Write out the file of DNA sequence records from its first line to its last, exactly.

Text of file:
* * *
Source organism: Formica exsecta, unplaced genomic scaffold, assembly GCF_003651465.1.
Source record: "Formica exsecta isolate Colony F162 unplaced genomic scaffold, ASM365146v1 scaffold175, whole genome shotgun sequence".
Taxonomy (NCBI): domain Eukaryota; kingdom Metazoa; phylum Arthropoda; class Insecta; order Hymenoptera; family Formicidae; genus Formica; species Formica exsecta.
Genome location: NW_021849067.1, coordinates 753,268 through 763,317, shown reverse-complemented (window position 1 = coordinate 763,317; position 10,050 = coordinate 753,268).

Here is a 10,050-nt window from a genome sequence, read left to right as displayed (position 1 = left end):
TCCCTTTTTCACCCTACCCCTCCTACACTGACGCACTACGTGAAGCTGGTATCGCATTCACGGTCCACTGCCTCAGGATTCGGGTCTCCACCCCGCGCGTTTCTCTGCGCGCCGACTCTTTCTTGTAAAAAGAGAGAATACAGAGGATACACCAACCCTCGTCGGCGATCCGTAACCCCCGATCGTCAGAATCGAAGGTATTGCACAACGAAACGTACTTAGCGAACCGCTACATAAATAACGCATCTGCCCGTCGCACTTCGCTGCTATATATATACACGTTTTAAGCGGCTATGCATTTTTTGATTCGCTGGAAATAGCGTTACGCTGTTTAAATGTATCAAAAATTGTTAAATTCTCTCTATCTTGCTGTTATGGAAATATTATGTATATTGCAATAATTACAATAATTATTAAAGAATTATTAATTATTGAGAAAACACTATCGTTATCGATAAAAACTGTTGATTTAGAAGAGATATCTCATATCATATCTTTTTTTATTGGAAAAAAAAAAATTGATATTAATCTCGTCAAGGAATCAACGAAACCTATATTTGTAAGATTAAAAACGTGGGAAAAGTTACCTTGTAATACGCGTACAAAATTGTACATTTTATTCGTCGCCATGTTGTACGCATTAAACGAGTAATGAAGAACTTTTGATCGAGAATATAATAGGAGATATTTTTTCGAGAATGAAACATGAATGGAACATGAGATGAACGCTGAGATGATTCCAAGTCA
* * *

Source organism: Formica exsecta, unplaced genomic scaffold, assembly GCF_003651465.1.
Source record: "Formica exsecta isolate Colony F162 unplaced genomic scaffold, ASM365146v1 scaffold175, whole genome shotgun sequence".
Taxonomy (NCBI): domain Eukaryota; kingdom Metazoa; phylum Arthropoda; class Insecta; order Hymenoptera; family Formicidae; genus Formica; species Formica exsecta.
Genome location: NW_021849067.1, coordinates 753,268 through 763,317, shown reverse-complemented (window position 1 = coordinate 763,317; position 10,050 = coordinate 753,268).

Here is a 10,050-nt window from a genome sequence, read left to right as displayed (position 1 = left end):
TCCCTTTTTCACCCTACCCCTCCTACACTGACGCACTACGTGAAGCTGGTATCGCATTCACGGTCCACTGCCTCAGGATTCGGGTCTCCACCCCGCGCGTTTCTCTGCGCGCCGACTCTTTCTTGTAAAAAGAGAGAATACAGAGGATACACCAACCCTCGTCGGCGATCCGTAACCCCCGATCGTCAGAATCGAAGGTATTGCACAACGAAACGTACTTAGCGAACCGCTACATAAATAACGCATCTGCCCGTCGCACTTCGCTGCTATATATATACACGTTTTAAGCGGCTATGCATTTTTTGATTCGCTGGAAATAGCGTTACGCTGTTTAAATGTATCAAAAATTGTTAAATTCTCTCTATCTTGCTGTTATGGAAATATTATGTATATTGCAATAATTACAATAATTATTAAAGAATTATTAATTATTGAGAAAACACTATCGTTATCGATAAAAACTGTTGATTTAGAAGAGATATCTCATATCATATCTTTTTTTATTGGAAAAAAAAAAATTGATATTAATCTCGTCAAGGAATCAACGAAACCTATATTTGTAAGATTAAAAACGTGGGAAAAGTTACCTTGTAATACGCGTACAAAATTGTACATTTTATTCGTCGCCATGTTGTACGCATTAAACGAGTAATGAAGAACTTTTGATCGAGAATATAATAGGAGATATTTTTTCGAGAATGAAACATGAATGGAACATGAGATGAACGCTGAGATGATTCCAAGTCA